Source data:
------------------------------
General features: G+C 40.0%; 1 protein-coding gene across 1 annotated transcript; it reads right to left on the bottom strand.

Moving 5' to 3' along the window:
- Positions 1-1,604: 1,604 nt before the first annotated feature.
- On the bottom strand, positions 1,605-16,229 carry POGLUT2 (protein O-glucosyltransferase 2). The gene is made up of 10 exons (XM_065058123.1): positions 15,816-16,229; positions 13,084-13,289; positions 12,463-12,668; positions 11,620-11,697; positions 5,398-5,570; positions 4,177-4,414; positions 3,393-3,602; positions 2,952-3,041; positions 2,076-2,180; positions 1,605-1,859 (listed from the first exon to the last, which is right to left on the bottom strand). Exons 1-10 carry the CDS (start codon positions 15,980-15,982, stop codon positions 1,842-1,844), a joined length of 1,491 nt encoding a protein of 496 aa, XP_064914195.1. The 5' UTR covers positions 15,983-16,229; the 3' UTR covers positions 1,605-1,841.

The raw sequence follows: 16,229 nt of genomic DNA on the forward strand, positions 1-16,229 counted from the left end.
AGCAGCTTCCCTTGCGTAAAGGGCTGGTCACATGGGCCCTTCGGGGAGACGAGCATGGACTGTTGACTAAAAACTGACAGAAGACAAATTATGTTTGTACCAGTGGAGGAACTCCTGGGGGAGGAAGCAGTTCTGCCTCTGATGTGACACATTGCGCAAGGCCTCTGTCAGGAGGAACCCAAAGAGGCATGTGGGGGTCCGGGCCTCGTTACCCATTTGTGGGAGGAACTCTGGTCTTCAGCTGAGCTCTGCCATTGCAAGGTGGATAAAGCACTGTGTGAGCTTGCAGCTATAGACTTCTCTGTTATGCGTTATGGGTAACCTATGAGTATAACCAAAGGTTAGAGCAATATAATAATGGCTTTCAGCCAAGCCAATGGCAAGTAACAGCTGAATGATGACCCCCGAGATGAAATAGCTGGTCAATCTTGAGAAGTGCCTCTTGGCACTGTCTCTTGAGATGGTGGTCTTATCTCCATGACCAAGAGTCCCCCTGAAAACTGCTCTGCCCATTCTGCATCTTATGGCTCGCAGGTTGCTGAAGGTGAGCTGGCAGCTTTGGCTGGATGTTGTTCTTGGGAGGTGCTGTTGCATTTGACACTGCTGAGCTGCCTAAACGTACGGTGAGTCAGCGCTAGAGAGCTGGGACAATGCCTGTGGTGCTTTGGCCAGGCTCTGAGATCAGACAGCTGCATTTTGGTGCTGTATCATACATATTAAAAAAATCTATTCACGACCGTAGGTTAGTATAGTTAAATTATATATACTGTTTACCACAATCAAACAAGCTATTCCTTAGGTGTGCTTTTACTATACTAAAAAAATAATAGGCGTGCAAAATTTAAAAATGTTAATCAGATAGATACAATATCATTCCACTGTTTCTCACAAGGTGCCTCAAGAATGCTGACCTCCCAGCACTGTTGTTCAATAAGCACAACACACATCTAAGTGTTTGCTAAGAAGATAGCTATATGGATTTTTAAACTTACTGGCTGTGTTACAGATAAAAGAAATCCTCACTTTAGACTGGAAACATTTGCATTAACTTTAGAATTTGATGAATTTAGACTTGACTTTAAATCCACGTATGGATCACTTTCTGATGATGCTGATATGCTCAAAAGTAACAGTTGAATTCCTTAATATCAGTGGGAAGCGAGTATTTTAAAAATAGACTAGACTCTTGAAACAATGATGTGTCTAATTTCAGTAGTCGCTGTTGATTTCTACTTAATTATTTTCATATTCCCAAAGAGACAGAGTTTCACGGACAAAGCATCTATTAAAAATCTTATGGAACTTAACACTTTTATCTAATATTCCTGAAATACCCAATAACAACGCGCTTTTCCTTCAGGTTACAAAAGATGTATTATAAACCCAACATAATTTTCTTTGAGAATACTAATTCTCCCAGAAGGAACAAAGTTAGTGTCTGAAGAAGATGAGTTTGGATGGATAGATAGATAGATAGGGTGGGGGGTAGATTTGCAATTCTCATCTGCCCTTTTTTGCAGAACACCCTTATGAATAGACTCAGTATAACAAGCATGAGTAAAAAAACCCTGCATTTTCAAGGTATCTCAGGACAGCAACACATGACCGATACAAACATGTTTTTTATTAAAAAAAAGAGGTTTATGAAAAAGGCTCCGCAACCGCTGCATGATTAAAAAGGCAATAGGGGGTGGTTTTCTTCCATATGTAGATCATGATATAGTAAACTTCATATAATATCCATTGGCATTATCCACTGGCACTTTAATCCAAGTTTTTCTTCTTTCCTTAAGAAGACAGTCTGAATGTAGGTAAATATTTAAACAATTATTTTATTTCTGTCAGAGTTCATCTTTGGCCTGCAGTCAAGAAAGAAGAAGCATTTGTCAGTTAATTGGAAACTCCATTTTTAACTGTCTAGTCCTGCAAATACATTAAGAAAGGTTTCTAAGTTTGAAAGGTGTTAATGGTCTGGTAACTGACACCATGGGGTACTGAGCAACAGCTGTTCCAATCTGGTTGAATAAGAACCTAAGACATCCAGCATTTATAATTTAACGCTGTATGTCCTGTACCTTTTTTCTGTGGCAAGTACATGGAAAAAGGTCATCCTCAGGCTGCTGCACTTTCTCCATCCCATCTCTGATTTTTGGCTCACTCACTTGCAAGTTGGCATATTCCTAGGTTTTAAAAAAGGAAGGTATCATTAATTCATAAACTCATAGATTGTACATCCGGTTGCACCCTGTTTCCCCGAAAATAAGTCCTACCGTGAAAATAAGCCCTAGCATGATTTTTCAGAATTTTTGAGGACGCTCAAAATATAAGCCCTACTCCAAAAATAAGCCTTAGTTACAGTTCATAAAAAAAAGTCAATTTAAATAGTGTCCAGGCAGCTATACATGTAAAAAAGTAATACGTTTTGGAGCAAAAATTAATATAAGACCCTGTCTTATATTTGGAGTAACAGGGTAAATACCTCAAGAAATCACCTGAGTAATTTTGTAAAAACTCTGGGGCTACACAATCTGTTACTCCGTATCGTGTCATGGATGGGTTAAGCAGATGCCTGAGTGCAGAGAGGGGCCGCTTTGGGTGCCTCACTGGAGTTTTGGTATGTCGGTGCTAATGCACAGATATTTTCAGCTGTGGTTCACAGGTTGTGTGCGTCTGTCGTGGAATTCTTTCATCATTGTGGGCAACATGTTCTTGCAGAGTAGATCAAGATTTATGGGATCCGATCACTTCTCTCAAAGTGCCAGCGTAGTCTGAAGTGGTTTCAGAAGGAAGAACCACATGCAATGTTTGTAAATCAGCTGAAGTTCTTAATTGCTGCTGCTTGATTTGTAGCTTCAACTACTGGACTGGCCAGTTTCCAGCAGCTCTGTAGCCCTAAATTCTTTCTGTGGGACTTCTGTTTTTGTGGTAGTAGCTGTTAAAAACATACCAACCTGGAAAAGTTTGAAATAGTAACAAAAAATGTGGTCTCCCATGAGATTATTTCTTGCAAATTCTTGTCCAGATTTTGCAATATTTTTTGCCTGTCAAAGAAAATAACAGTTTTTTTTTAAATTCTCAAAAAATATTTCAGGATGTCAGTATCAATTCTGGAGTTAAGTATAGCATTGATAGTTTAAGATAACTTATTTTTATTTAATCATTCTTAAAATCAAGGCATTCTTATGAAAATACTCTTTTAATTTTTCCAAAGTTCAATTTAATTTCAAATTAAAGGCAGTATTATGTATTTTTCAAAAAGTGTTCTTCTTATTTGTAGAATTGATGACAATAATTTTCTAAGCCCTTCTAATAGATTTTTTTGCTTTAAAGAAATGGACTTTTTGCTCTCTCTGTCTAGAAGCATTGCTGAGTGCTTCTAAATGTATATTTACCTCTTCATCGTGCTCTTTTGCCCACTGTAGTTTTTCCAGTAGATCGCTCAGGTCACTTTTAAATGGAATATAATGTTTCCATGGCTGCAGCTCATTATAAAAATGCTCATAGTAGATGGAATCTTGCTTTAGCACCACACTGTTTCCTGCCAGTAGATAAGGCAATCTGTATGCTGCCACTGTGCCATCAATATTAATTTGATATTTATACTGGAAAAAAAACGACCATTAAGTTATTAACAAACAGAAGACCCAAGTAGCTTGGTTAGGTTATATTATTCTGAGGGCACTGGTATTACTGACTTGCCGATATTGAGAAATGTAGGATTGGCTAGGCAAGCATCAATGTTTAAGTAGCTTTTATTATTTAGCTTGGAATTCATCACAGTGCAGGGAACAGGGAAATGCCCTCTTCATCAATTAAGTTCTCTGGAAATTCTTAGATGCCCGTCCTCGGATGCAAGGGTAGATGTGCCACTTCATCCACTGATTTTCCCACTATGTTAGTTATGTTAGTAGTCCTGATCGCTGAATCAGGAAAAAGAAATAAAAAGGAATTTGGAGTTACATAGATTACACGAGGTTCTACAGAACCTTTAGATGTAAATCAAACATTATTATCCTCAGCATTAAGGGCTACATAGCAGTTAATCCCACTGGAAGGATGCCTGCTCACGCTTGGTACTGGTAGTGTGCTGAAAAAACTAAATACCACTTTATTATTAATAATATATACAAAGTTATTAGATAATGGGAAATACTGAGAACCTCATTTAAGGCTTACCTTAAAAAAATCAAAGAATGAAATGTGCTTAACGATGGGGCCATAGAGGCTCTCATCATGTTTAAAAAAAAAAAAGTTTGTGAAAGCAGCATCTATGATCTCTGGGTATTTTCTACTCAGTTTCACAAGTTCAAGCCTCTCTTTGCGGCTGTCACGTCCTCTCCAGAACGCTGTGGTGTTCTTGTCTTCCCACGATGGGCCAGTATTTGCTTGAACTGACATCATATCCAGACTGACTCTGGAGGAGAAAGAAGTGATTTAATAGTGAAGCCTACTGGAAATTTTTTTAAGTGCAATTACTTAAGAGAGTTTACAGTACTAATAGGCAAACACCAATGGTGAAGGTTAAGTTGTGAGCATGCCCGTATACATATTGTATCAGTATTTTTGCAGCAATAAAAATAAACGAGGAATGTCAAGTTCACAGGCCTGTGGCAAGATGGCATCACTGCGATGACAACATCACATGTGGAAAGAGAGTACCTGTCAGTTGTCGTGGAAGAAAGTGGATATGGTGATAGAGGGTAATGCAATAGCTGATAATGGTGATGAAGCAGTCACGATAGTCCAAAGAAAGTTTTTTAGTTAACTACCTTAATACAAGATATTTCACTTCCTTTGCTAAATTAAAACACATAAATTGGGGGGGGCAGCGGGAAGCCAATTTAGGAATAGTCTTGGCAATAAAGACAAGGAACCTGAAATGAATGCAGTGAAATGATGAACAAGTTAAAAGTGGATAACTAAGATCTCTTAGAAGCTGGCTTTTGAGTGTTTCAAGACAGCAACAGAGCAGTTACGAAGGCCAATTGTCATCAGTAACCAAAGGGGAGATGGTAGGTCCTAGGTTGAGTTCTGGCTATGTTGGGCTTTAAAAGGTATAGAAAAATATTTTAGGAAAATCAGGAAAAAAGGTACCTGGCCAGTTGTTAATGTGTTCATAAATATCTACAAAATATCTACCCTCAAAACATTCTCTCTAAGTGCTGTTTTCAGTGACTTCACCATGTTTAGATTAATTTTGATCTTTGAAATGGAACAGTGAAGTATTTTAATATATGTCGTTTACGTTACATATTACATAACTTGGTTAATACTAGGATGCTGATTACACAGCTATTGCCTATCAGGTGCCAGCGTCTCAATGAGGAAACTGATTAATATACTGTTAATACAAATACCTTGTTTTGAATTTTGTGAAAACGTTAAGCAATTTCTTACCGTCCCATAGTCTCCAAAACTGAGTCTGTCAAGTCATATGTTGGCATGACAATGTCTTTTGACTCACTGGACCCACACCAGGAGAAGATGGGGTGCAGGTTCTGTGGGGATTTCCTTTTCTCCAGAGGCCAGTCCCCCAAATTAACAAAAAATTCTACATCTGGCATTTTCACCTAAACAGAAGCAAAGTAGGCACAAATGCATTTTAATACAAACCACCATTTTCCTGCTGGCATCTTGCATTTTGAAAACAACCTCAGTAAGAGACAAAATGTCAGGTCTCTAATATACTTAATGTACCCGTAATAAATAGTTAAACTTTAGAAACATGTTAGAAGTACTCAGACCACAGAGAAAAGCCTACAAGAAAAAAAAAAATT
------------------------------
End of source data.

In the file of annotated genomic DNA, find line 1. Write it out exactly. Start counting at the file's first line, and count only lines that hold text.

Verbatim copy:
General features: G+C 40.0%; 1 protein-coding gene across 1 annotated transcript; it reads right to left on the bottom strand.